One word cannot describe who I am. I am very complex but simple, loud but quiet... I am a constant contradiction to myself.

Wednesday, November 28, 2012

Does It Count??

So, I recentley recieved an e-mail that I was now "published"... I sent in an essay in October of last year and just recieved an e-mail that they have decided to publish what I wrote on their website. The website is which is really a website full of essays written by every day people. Some of the essays are read on the radio and some published in books.

So, my question here is does it really count as being "published" if it is online? Technically I can say my blog is published because it is seen by more than just me, but I don't think it counts. So, I now have an essay floating around the internet with my name on it, and the city I live in. Honestly, I feel pretty awesome about it, since I LOVE to write. BUT... I also think about how many other people are "published" online and how it really doesn't take much.

Below is the essay I wrote. Any and all feedback would be great!! Thanks!

The Past Does Not Define
            As I walked into my father’s kitchen I would always glance at the wall to see if it was there. If it was in its place I would hurry past and not look back twice. Getting to the other side of the room out of its view was the goal in my mind every time I walked into the kitchen. When I was at the other side of the room, I would then scan the table, counters, floors, and cabinets to make sure everything was cleaned off, wiped down, closed, and no crumbs were on the floor. If something was not clean I would hurry to get it done, so it would not have to come. At this time I was seven years old and counting down the days before I could return to my mother’s house. At my mother’s house there was never an it. My mother ruled her house with discipline but never raised her hand or anything else to get her point across. My father on the other hand had it but when it was not available he found whatever was handy.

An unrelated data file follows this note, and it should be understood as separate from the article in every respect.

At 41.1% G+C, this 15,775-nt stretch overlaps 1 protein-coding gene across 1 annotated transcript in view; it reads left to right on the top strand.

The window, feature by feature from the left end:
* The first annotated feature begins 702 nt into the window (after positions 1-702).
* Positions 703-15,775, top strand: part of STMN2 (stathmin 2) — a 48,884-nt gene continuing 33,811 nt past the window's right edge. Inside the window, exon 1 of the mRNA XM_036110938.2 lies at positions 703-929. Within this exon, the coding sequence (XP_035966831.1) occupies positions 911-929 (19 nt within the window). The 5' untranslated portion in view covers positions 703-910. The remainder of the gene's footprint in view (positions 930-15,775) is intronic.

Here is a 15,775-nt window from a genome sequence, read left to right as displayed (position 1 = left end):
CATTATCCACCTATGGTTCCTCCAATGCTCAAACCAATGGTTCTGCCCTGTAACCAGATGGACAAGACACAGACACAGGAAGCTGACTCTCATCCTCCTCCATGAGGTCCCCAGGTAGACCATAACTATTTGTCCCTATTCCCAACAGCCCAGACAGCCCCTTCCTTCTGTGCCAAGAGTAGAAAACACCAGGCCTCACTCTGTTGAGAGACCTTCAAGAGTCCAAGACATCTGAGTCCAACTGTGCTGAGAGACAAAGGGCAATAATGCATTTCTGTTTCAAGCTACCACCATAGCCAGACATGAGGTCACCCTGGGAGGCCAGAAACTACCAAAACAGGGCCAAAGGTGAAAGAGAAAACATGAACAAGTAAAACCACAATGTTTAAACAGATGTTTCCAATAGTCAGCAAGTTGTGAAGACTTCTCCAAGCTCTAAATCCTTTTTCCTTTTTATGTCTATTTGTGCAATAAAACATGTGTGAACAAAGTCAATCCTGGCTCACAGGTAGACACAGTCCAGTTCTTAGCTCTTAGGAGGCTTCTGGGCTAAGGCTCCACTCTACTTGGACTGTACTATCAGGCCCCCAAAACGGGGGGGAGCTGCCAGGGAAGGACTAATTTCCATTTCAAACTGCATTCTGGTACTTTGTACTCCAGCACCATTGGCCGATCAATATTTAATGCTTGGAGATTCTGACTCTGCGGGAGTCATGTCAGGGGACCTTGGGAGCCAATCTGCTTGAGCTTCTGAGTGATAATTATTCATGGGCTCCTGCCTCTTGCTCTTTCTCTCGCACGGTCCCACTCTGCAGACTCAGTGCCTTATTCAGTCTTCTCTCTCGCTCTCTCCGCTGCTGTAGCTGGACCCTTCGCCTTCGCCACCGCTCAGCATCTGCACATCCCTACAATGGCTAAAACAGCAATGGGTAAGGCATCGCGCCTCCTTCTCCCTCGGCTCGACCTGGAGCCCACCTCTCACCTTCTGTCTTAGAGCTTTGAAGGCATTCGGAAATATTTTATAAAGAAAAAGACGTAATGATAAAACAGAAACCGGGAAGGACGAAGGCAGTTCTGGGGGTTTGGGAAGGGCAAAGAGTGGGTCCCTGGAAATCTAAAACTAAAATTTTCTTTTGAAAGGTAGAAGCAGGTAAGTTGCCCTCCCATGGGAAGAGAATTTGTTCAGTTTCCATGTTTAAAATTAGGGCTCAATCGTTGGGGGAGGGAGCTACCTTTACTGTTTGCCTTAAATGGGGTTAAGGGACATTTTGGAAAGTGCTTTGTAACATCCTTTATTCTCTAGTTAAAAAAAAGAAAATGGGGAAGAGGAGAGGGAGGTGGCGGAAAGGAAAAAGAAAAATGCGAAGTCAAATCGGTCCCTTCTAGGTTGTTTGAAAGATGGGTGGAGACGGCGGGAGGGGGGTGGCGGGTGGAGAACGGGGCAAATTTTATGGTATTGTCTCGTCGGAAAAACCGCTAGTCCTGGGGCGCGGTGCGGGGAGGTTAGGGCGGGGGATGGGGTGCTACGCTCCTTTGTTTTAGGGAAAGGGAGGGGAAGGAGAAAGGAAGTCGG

For years I lived in fear of it. I never knew when it would strike or what would cause it to come off the wall. The littlest things made it come into action. One time the dishes were taken out of the dish washer and put up in the cabinets like they were supposed to be. My father then came in to get a drink; he grabbed a glass out of the cabinet and walked with it to the refrigerator, open the refrigerator door, grabbed the pitcher of tea, brought it to the glass, but instead of pouring the tea he placed the pitcher back in the refrigerator. My siblings and I watched him wondering what happened. We watched him put the glass on the counter and reach for it. It is about a foot long, 2 inches thick, made of wood, and wrapped in electrical tape, and now it was in the hands of my father. The reason it was taken down is because the glass had water spots on it, and we should have known better than to put it up in the cabinet like that. All of the kids were lined up shoulder to shoulder in the kitchen and I remember my father yelling “Who did this? Who did the dishes? If no one steps forward, you will all get it.” My eldest step-sister stepped forward and took the fall. She was hit with it several times before my father placed it back on the wall and went to his room.